When so much around us remains puzzling, it's comforting to know we can always get lost in a good story for a few hours.
Ahead of Memorial Day Weekend, we spoke to reps from some of NYC's best indie bookstores for a few recommendations. Plus, they were kind enough to give us a heads up about summer 2020 releases we can't miss.
Grab a bite, park yourself in a comfy spot and enjoy your book!
Kew & Willow Books
If you're searching for a lighthearted escape—and a budding romance—Kew & Willow's co-founder Vina Castillo recommends Beach Read by Emily Henry ($16). Set in a Michigan beach town, the story focuses on two literary nemeses who swap genres...with unexpected results. "It is exactly the light and uplifting book we all need," Castillo says. "The perfect virtual book club to read with your best friends."
Meanwhile, Castillo's business partner Holly Nikodem gravitates toward nonfiction with her selection, Hollywood Park: A Memoir by Mikel Jollett ($27.99). The book focuses on Jollett's experience escaping from a commune—in the middle of the night—with his mother and brother. Ultimately, he is forced to examine his childhood and his relationship with his father.
"Often when a celebrity writes about their relationship with a parent, it’s because it was painful," Nikodem says. "But this memoir is about how they built a genuine relationship and learned from each other."
When it comes to other summer reads that New Yorkers should have on their radars, the Queens indie bookstore duo suggests Death In Her Hands by Ottessa Moshfegh ($27, June 23), a suspenseful tale of a widow whose life is completely thrown off kilter upon her discovery of a dismal note in the woods. The music-obsessed will want to pre-order Utopia Avenue by David Mitchell ($30, July 14), a fictional rock 'n roll journey of a UK band coming into their own in the 1960's. Expect hints of fantasy and a few sci-fi elements along the way.
Emily Giglierano of Astoria Bookshop certainly doesn't discriminate against genres, and her recommendations are proof. The bookseller suggests getting lost in The Rakess by Scarlett Peckham ($7.99) this weekend. "Sometimes you have to immerse yourself in an unabashedly feminist, Gothic historical romance in which a libertine lady writer and a widower who's sworn never to love again meet one summer on the Cornish coast," she says.
But crime stories also set her heart aflame: These Women by Ivy Pochoda ($27.99), Giglierano's other pick, takes the typical serial killer trope and focuses on the point of view of those who are left grieving by the senseless acts.
Shakespeare & Co.
Fans of J.R.R Tolkien and Margaret Atwood will be intrigued with the selection from Shakespeare & Co.'s director of community outreach and events, Françoise Brodsky. Brodsky suggests Sin Eater by Megan Campisi ($27). "If you like historical fiction, you will love this novel set in a dystopian society so close to the Elizabethan England that it is entirely believable. For the crime of stealing a loaf of bread, May Owen is sentenced to be a Sin Eater, a pariah who has to—literally and symbolically—absorb other people's sins so that they can save their souls," Brodsky says. "That gives her access to lowly peasants as well as to the royal court where she soon finds herself embroiled in court intrigue and murder."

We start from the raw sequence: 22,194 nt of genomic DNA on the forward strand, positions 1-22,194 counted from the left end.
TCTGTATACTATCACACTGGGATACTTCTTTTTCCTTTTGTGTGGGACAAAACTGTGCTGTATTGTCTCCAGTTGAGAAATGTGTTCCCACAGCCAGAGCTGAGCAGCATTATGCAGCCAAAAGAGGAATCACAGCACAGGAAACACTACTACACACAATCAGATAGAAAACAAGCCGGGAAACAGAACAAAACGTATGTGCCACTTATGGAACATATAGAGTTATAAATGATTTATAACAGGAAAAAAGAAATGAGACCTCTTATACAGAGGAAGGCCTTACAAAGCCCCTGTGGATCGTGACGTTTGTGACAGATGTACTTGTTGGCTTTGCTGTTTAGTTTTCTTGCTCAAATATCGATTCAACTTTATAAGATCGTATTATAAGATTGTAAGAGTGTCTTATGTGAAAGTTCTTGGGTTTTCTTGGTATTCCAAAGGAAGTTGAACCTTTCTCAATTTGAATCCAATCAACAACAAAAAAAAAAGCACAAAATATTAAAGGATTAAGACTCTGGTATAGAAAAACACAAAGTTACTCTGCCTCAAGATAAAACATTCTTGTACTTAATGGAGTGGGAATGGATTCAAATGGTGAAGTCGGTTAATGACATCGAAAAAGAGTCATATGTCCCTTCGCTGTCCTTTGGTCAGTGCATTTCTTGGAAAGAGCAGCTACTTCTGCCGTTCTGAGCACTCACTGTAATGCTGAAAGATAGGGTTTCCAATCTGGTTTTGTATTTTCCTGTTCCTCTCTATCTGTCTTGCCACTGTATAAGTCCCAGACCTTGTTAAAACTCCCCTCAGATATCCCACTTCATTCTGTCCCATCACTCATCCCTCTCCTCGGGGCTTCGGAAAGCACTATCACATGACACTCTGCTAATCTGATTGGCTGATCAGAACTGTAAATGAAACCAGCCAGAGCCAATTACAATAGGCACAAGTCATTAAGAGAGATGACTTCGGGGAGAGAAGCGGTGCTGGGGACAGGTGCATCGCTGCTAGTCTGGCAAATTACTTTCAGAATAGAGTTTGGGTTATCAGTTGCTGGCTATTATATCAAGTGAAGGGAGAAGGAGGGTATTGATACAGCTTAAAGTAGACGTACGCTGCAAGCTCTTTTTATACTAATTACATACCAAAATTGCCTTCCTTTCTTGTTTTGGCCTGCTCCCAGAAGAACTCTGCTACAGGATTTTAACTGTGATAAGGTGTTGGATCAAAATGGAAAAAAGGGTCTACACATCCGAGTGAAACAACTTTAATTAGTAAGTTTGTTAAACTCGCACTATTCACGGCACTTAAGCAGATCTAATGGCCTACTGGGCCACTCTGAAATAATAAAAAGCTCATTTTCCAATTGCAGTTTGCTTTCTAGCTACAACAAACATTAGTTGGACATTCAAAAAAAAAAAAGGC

The beloved Brooklyn indie has no shortage of selections. This weekend, operations director Deidre Dumpson suggests These Ghosts Are Family by Maisy Card ($26), which tells the fictional story of a man who faked his own death and stole his best friend's identity—something that will have a huge effect on everyone around him.
"[It's] a family saga wrapped up in generational trauma, secrets, magical realism and Jamaican traditions," Dumpson says. "If there's any lesson you'll take away from this novel, it's that everyone has their own ghosts and trauma to bear. The question is, 'Will you do the necessary work to heal from it?'"
Davi Marra, the store's retail director and buyer suggests Cleanness by Garth Greenwell ($26), a followup to the author's debut, What Belongs to You. "Come for the elegant, ruminative prose reminiscent of Henry James, stay for the breathtakingly frank writing about gay sex and desire. A true original," Marra says.
Like our friends and Kew & Willow, Marra is also looking forward to Death in Her Hands and Utopia Avenue, but also suggests picking up the The Lying Life of Adults by Elena Ferrante ($26) later this summer.
Books Are Magic
We'd be remiss not to inform you that the Cobble Hill indie bookstore's owner, Emma Straub, just released her new novel, All Adults Here ($27). Her latest follows a woman named Astrid who reevaluates her parenting choices after witnessing an accident, even though her children are now grown.
Straub's husband, Michael Fusco-Straub is looking ahead to next month's Action Park by Andy Mulvihill and Jake Rossen ($27, June 30). "This fast-moving romp gives you an inside look at the people that brought you the worlds most dangerous amusement park. I loved every page," he said. "One thing that sticks with me about this book is how Mulvihill and Rossen describe the carefree nature of it all—no rules, just running with an idea."
Like Fusco-Straub, Chris Molnar of POWERHOUSE Arena is eyeing Pizza Girl by Jean Kyoung Frazier ($24.95, June 9).
"This compact, timely novel tells the tale of a young pizza delivery driver as she gets pregnant, develops an obsession and discovers who she really is," Molnar says. "Just the right mix of dark, funny, quick and memorable for these uncertain times."
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